As with all keywords, best practice is to use them naturally on your site. Pepper your web pages with them and/or – and this is often more effective – use them to inspire the topics for helpful informative blog posts.

TIP: Ensure your site uses natural language

In 2017 Google revealed that 70 per cent of voice searches through Google Assistant used natural language. But what does that mean exactly? Well if you’re watching a television show one night and want to know the name of the actor in the lead role, you’d probably type a search query like ‘lead actor name of show’ into your laptop or tablet.

If you’re carrying out the same search via voice, you’re more likely to ask a full question like ‘Google, what’s the name of the lead character in name of show.

This also has implications for jargon and abbreviations on your website. Ask yourself whether your customers tend to use these when they’re talking about your products or services. If not, then you need to adapt the words on your website to better reflect the way they talk.

Finally, in early 2018 SEO experts Backlinko carried out a huge study into the way people used voice search and they concluded that the average voice search matched the reading level of a 15 to 16 year old.

Again, this could have ramifications for your website if your content is written in Booker Prize-worthy prose. Of course, the words you use play a big role in your brand identity. You might want your brand personality to come across as intellectual in order to attract the right audience. If this is the case, just make sure your site isn’t so verbose it won’t be found in voice searches.

TIP: Prepare for on-the-go searches

A high percentage of voice searches are carried out on mobile phones. What we can take from this statistic is that increasing amounts of people are using voice search as a quick and convenient way to get answers on the go.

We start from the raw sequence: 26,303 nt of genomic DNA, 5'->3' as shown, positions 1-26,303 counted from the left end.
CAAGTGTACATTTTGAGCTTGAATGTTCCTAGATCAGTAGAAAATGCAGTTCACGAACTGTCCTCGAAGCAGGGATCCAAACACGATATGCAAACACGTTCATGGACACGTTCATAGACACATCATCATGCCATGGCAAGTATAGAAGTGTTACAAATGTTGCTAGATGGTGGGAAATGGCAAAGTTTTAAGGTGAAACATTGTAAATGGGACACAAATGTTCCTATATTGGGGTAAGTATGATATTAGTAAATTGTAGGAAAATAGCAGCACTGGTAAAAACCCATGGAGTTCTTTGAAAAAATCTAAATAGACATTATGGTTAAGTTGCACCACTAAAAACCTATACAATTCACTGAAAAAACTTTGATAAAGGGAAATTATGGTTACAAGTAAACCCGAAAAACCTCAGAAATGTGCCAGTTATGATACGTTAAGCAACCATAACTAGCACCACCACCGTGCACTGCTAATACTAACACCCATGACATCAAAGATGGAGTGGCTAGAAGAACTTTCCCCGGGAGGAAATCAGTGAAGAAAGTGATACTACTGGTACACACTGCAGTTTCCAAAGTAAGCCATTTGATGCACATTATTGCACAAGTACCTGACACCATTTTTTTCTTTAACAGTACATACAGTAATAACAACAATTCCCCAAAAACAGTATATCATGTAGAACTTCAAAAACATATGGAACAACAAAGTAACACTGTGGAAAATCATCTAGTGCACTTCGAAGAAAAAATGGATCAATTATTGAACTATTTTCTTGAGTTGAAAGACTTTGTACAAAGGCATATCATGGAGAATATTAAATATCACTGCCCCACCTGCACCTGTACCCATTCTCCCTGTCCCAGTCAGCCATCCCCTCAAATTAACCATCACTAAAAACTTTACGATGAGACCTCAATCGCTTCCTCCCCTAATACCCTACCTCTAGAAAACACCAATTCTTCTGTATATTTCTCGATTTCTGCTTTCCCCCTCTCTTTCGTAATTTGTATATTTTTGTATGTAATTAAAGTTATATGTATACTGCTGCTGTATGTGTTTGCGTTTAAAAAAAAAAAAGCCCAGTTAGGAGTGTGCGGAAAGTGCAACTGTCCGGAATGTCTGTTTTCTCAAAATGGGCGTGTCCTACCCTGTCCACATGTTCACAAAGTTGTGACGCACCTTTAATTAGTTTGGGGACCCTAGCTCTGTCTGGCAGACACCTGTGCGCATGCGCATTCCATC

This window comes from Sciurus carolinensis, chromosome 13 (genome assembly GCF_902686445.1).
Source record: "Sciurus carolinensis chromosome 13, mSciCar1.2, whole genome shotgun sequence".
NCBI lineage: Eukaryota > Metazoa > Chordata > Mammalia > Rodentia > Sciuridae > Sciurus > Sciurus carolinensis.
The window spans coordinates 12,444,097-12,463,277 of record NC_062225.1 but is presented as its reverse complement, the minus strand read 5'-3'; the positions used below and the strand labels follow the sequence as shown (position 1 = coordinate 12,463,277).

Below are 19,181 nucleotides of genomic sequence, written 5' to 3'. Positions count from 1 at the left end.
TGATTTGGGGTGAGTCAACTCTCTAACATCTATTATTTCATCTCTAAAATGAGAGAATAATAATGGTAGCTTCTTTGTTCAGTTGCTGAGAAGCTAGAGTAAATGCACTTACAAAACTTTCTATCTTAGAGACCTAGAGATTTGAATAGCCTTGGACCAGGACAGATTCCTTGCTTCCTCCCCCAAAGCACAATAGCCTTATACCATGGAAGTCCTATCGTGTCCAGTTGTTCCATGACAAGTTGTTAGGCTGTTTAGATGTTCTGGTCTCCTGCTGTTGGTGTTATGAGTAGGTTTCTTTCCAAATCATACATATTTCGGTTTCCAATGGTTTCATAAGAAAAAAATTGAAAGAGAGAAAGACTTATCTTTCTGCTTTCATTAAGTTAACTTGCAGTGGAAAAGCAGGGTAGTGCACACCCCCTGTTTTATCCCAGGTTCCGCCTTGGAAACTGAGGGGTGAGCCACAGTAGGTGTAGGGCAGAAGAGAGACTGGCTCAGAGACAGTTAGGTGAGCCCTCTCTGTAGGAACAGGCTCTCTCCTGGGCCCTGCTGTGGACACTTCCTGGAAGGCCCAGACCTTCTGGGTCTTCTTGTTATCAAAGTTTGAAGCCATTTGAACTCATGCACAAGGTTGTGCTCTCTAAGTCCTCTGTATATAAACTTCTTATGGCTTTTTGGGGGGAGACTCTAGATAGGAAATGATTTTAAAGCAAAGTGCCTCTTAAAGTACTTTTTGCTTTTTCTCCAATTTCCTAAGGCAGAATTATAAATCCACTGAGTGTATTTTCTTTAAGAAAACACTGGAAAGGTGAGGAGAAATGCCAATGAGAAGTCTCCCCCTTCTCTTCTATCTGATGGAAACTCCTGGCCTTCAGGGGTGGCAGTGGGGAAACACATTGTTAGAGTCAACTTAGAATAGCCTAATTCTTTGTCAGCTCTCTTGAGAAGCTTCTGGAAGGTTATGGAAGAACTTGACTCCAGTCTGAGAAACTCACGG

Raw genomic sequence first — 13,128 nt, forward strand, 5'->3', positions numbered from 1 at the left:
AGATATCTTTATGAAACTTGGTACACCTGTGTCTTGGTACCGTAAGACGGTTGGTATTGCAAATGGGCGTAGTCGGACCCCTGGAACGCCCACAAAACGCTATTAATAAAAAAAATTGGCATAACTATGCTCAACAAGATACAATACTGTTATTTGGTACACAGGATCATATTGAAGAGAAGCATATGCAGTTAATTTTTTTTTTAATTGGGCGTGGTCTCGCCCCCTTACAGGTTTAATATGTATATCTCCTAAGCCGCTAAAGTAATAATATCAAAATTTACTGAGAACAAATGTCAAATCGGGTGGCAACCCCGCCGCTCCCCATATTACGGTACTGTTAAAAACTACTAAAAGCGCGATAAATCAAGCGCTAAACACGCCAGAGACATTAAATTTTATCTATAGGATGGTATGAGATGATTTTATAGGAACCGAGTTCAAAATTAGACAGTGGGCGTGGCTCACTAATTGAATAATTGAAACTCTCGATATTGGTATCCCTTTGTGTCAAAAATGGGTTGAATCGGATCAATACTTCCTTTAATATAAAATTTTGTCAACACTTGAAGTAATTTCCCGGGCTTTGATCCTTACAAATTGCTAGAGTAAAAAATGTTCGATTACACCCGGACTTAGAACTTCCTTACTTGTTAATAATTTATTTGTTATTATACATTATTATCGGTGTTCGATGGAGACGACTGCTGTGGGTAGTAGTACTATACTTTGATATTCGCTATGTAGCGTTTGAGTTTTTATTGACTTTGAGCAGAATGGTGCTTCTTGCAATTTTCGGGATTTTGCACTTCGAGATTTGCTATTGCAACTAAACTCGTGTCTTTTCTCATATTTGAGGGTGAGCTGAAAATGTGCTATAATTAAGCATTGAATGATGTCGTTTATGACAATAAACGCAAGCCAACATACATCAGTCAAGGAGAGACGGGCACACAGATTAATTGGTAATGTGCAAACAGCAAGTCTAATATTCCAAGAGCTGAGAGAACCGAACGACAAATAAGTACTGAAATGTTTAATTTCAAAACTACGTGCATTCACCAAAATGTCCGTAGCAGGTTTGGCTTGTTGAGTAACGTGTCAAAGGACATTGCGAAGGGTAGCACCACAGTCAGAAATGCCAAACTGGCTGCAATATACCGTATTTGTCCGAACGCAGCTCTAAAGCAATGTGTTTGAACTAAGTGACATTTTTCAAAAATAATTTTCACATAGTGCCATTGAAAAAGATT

In May this year, Google reported that more and more people were using voice search to find products or services ‘near me’.

The search engine giant revealed that ‘near me’ mobile searches, especially those including the word ‘buy’, had gone up by 500 per cent in the last two years.

So what does this mean for your website?

Essentially, it means that you need to make sure that your website content is as localised as it can be. Are your address and handy local facts like your opening hours clearly available on your site? Have you set up a Google My Business profile and added your website address? Are you listed on Yelp and Facebook Local?

TIP: Add FAQ pages

Another recent finding by Backlinko reveals that Google tends to answer voice search questions with short responses that contain 29-words on average.

Because of this, Backlinko claims, voice searches are 1.7 times more likely to return an answer from an FAQ page than a desktop search. So, it’s important that you feature frequently asked questions on your website.

This advice may seem like it contradicts the tip given above to use longtail keywords to inform blog articles. However, it doesn’t have to be an either/or situation.

If you have well-composed FAQs and helpful blog articles on your website and take note of the other tips above, you’ll be well on your way to being ready for the voice revolution.

Categories: Web Design, Tips, Marketing, Small Businesses